Intranasal Capsaicin May Be Effective Migraine Treatment

According to a small study, use of intranasal capsaicin for treatment of Migraine and other Headache Disorders may be effective.

Researchers presented the results of treatment of 18 patients with the substance at the 66th Annual Meeting of the American Academy of Neurology (AAN) in May 2014.

Capsaicin is an extract of the chili pepper plant capsicum annuum. The lab created version is called civamide. It is believed the substance works to alleviate pain associated with Migraine and Cluster Headache by desensitizing the trigeminal nerves, which in turn reduces CGRP. CGRP, Calcitonin Gene-Related Peptide, is a protein in the brain that binds to receptors that lead to many symptoms commonly associated with a Migraine attack, such as pain, inflammation and vasodilation. CGRP is currently a popular, important and promising research target.

Of the 18 patients treated with intranasal capsaicin (Ausanil homeopathic nasal spray):

  • All 18 lived with moderate to severe functional disability due to the severity of attacks related to their Headache Disorders.
  • More than 72% of patients (13) reported experiencing complete pain relief.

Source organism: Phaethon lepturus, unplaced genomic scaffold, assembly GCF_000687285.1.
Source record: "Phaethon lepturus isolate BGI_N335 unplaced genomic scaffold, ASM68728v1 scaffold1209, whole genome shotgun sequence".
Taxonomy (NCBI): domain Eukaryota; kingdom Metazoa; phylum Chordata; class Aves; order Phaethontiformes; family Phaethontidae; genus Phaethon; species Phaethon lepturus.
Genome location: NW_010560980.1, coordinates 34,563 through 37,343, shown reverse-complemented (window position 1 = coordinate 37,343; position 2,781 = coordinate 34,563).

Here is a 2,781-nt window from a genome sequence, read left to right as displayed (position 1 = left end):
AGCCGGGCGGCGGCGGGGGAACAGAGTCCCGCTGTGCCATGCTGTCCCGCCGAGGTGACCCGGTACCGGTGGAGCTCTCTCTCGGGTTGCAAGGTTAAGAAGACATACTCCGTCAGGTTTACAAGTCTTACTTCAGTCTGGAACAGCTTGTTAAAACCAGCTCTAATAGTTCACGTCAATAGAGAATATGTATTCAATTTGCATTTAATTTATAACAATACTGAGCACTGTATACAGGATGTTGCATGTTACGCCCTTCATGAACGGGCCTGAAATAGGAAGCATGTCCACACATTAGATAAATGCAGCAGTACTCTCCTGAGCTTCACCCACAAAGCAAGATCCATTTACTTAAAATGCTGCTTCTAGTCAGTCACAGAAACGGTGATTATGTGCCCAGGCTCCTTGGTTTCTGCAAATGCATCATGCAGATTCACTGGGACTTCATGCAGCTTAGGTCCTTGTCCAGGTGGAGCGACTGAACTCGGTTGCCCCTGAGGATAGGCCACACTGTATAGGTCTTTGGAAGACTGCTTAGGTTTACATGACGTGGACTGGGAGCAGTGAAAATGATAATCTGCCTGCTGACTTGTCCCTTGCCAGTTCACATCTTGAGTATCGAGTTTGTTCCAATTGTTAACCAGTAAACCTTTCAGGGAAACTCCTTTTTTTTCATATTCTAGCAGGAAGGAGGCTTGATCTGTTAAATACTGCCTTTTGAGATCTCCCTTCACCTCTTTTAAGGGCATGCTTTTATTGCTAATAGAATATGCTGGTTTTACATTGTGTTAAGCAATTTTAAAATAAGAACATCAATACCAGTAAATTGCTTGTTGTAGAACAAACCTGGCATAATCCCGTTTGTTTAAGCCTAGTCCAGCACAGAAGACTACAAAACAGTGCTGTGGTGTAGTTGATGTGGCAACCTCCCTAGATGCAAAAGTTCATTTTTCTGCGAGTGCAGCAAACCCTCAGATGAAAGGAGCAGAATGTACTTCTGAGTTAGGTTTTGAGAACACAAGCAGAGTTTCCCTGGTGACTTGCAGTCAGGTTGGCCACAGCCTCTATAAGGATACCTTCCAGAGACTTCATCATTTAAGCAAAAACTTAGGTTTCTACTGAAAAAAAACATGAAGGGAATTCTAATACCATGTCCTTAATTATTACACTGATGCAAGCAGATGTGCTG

• One patient reported no relief.
  • Eight patients experienced complete pain relief within a minute of administration.
  • Seven patients experienced pain relief between one and three minutes of administration.
  • All patients reported experiencing nasal stinging and eye watering. However, none of the 17 patients who experienced relief using the treatment said these issues would keep them from continuing to use it.

The product studied, Ausanil, is currently available for purchase online as an over-the-counter product, but as always, please discuss the appropriateness of this treatment with your health care providers before you start using it.

For your reference, Migraine.com team member Ellen shared her experience using a capsaicin nasal spray in a blog post: Migraine Treatment Experiences: Capsaicin Nose Spray.

This article represents the opinions, thoughts, and experiences of the author; none of this content has been paid for by any advertiser. The Migraine.com team does not recommend or endorse any products or treatments discussed herein. Learn more about how we maintain editorial integrity here.
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